It’s not hard to understand why property prices in Dubai and across the UAE are surging. A stabilising global economy is lending confidence to investors and fence-sitters alike to move into higher risk asset classes such as equities and property. That is also one of the primary reasons why prices of precious metals, especially gold, declined by more than a quarter last year, as punters and pundits move from the relative safety of precious metals into riskier asset classes.

The Wealth-X and Savills report estimates that the total value of the world’s real estate is now around $180 trillion, some 72 per cent of which is owner occupied residential property. Individual investors – whether those looking to occupy their properties, rent it, or flip it – are playing an increasingly important role in shaping the global real estate market’s fortunes, the report suggests.

It maintains that of the $70 trillion that is ‘investable’ and therefore traded regularly – including $20 trillion of commercial property – over half is being bought by private individuals, companies and organisations. Investing institutions, listed companies and publicly owned entities are in effect becoming relatively less important to world real estate as a result, it suggests.

Around 3 per cent, or $5.3 trillion, of the world’s total real estate value is owned by the ultra wealthy. This wealthiest 0.003 per cent of the world’s population has real estate holdings which are worth an average of $26.5 million (Dh97 million) each.

“Global real estate is mostly residential and held by occupiers, but private owners are becoming more important in the world of traded investable property,” says Yolande Barnes, head of Savills world research. “Since the ‘North Atlantic debt crisis’ of 2008, sovereign wealth funds, wealth management companies, private banks and family offices have stepped into the property deals that corporate bankers have deserted,” she said.

“In the world’s leading cities, the willingness of private wealth to take the place of debt finance or to take a higher-risk development position is now making the difference between deals done or schemes mothballed,” she added. Savills estimates that around 35 per cent (or 6,200) of global big ticket (>$10m) deals in 2012 were only possible because of private funding.

Mykolas D. Rambus, CEO of Wealth-X, confirms the growing importance of private wealth: “We forecast that the ultra wealthy population will grow by 22 per cent by 2018, its combined wealth – currently $27.8 trillion – is expected to total over 36 trillion by 2018. This presents huge opportunities for those involved in global real estate investment to create the right product in the right locations.”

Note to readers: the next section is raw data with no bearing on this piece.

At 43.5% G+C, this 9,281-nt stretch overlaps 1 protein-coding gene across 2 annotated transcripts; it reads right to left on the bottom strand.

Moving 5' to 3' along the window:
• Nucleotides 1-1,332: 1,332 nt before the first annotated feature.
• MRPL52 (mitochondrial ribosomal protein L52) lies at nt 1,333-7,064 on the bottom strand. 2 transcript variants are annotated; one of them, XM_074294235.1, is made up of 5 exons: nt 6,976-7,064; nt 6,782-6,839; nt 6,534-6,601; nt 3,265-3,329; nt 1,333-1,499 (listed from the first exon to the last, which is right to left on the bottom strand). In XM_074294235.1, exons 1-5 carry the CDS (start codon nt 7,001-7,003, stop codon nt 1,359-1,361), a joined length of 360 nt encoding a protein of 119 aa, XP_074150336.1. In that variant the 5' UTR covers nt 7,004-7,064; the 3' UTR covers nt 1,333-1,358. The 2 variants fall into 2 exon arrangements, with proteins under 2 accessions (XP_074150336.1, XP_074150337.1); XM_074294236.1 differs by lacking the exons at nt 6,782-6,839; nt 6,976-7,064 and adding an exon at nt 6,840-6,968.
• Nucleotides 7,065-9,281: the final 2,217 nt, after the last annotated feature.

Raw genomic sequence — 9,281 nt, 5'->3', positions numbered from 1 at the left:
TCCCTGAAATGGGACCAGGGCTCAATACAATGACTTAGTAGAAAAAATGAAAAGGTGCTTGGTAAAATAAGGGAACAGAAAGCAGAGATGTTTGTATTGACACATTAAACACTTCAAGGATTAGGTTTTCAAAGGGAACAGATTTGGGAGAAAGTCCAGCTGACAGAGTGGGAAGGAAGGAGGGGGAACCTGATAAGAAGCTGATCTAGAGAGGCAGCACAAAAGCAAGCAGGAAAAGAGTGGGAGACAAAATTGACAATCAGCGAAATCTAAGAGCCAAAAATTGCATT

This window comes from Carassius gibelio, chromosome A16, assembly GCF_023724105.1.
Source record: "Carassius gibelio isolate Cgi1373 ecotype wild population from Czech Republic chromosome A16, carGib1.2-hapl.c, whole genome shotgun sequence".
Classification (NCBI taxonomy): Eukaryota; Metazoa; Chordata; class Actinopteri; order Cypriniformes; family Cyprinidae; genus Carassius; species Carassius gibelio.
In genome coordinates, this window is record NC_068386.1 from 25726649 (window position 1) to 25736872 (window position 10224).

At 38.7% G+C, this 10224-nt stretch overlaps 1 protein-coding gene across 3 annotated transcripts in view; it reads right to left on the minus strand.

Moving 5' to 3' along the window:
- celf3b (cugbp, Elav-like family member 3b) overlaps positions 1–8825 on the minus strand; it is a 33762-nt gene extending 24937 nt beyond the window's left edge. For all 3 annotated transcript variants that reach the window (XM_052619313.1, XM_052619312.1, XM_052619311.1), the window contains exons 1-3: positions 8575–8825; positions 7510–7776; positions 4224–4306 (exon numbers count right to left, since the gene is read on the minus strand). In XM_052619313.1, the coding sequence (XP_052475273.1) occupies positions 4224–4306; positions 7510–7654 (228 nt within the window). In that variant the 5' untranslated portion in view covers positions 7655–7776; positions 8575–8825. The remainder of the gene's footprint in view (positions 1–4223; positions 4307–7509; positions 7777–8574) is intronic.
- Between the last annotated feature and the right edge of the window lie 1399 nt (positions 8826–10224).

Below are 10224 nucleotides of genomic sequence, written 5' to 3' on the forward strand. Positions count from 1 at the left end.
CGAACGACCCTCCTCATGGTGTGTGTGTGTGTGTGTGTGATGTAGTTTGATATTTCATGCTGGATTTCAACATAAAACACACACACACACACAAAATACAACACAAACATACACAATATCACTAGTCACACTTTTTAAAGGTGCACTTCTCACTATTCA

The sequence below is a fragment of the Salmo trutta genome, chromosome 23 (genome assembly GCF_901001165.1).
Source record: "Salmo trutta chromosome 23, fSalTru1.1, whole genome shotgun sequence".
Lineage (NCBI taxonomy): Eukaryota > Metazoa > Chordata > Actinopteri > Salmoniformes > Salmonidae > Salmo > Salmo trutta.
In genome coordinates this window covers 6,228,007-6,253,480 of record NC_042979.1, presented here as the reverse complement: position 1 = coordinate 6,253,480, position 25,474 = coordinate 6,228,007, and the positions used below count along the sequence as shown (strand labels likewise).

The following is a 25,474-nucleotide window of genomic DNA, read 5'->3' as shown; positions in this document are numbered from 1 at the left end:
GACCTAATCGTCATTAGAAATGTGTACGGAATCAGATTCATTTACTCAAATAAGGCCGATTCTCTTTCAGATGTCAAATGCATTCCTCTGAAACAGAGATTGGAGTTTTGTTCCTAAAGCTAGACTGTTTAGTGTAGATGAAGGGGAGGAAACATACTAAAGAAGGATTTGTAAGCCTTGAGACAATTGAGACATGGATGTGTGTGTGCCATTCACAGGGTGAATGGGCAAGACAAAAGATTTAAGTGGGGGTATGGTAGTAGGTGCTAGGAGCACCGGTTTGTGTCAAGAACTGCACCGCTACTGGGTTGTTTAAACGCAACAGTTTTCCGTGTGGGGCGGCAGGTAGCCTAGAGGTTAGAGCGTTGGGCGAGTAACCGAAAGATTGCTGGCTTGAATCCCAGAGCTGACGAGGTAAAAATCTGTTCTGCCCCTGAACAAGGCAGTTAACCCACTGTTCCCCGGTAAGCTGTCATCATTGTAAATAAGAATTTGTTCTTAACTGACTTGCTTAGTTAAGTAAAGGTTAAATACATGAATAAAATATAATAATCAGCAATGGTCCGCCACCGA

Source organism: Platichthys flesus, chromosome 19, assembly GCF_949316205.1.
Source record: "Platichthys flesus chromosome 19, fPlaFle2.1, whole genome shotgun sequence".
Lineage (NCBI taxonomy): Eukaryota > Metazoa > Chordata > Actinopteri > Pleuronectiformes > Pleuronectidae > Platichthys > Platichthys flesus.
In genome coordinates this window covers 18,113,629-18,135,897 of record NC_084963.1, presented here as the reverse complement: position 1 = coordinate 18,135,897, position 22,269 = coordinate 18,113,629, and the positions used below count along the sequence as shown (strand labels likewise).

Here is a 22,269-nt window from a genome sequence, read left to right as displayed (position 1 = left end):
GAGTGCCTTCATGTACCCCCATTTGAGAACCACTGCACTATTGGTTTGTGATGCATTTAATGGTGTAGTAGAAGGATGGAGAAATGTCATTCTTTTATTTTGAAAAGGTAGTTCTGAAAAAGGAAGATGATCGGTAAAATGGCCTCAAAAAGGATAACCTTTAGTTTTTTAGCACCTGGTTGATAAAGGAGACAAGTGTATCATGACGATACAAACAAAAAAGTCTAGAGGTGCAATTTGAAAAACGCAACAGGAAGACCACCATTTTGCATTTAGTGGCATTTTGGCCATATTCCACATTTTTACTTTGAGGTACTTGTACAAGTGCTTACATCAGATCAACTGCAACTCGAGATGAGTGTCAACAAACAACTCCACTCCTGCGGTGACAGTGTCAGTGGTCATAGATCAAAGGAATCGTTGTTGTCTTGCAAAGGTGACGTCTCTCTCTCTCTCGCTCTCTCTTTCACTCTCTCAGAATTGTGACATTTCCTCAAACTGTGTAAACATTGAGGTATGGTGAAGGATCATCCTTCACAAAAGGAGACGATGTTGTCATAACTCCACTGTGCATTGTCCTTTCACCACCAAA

Ultra wealthy by region

% of total world private wealth

Total private wealth ($bn)

% of wealth held in real estate

Real estate wealth by region ($bn)

Europe

28%

$7,675

31%

$2,391

Asia

24%

$6,590

27%

$1,800

Middle East

3%

$880

26%

$231

Oceania

2%

$485

16%

$79

Africa

1%

$350

10%

$37

Latin America

8%

$2,110

7%

$157

North America

35%

$9,680

7%

$633

World Total

100%

$27,770

19%

$5,328

Source: Savills World Research/Wealth-X

The firm also analysed the way private money moves around the real estate world and found that the majority (92 per cent) of investments are within the ‘home’ global region. North America stands out as uniquely domestic, with 99 per cent of all super-rich investment coming from US citizens themselves.

Meanwhile, mature and emerging nations have seen much more cross-border inward investment. Just under half (44 per cent) of super-rich investors in Africa and two-thirds (66 per cent) in Latin America are from outside the home region.

European real estate markets are the largest and most international, having attracted the most global inward investment, relative to size, with London the standout global destination for private inward real estate investment from virtually every corner of the globe.

“In recent years there has been a tendency for ultra wealthy individuals to focus on ‘safe haven’, trophy properties for capital growth and wealth preservation,” says Barnes. “In future, we anticipate that some will begin to seek more productive, long-term income-producing positions.

“The ultra wealthy will be competing more directly with institutional investors in future but, being more opportunistic and less constrained by formal criteria, are more likely to become pathfinders and pioneers than corporate investors are.”